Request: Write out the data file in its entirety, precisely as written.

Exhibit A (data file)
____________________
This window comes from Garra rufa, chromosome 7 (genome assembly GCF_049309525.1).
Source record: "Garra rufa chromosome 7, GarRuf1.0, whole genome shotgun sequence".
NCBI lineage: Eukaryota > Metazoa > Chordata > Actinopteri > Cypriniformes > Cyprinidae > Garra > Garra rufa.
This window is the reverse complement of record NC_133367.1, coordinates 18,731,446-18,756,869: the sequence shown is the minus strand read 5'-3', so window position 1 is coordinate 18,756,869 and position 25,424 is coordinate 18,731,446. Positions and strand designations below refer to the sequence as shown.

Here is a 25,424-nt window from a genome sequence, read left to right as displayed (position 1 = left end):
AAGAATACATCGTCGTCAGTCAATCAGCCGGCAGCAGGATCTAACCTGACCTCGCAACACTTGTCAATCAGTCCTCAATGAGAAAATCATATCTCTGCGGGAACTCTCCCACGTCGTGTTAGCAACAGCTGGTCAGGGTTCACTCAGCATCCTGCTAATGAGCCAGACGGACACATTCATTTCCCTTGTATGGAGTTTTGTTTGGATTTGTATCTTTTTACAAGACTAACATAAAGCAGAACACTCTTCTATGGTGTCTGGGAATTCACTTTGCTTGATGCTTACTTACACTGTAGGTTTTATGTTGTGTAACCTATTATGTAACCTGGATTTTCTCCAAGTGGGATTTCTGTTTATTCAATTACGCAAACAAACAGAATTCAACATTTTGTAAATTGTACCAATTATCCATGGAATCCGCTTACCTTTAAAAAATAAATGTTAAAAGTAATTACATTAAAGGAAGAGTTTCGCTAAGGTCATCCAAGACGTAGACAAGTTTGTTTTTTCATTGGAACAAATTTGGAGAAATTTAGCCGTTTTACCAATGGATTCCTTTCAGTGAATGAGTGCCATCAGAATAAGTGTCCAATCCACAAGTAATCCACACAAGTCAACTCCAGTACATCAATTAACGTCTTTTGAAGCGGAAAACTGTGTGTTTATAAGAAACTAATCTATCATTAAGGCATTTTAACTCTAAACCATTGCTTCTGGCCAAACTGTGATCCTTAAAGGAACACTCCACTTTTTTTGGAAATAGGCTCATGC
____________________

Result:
This window comes from Garra rufa, chromosome 7 (genome assembly GCF_049309525.1).
Source record: "Garra rufa chromosome 7, GarRuf1.0, whole genome shotgun sequence".
NCBI lineage: Eukaryota > Metazoa > Chordata > Actinopteri > Cypriniformes > Cyprinidae > Garra > Garra rufa.
This window is the reverse complement of record NC_133367.1, coordinates 18,731,446-18,756,869: the sequence shown is the minus strand read 5'-3', so window position 1 is coordinate 18,756,869 and position 25,424 is coordinate 18,731,446. Positions and strand designations below refer to the sequence as shown.

Here is a 25,424-nt window from a genome sequence, read left to right as displayed (position 1 = left end):
AAGAATACATCGTCGTCAGTCAATCAGCCGGCAGCAGGATCTAACCTGACCTCGCAACACTTGTCAATCAGTCCTCAATGAGAAAATCATATCTCTGCGGGAACTCTCCCACGTCGTGTTAGCAACAGCTGGTCAGGGTTCACTCAGCATCCTGCTAATGAGCCAGACGGACACATTCATTTCCCTTGTATGGAGTTTTGTTTGGATTTGTATCTTTTTACAAGACTAACATAAAGCAGAACACTCTTCTATGGTGTCTGGGAATTCACTTTGCTTGATGCTTACTTACACTGTAGGTTTTATGTTGTGTAACCTATTATGTAACCTGGATTTTCTCCAAGTGGGATTTCTGTTTATTCAATTACGCAAACAAACAGAATTCAACATTTTGTAAATTGTACCAATTATCCATGGAATCCGCTTACCTTTAAAAAATAAATGTTAAAAGTAATTACATTAAAGGAAGAGTTTCGCTAAGGTCATCCAAGACGTAGACAAGTTTGTTTTTTCATTGGAACAAATTTGGAGAAATTTAGCCGTTTTACCAATGGATTCCTTTCAGTGAATGAGTGCCATCAGAATAAGTGTCCAATCCACAAGTAATCCACACAAGTCAACTCCAGTACATCAATTAACGTCTTTTGAAGCGGAAAACTGTGTGTTTATAAGAAACTAATCTATCATTAAGGCATTTTAACTCTAAACCATTGCTTCTGGCCAAACTGTGATCCTTAAAGGAACACTCCACTTTTTTTGGAAATAGGCTCATGC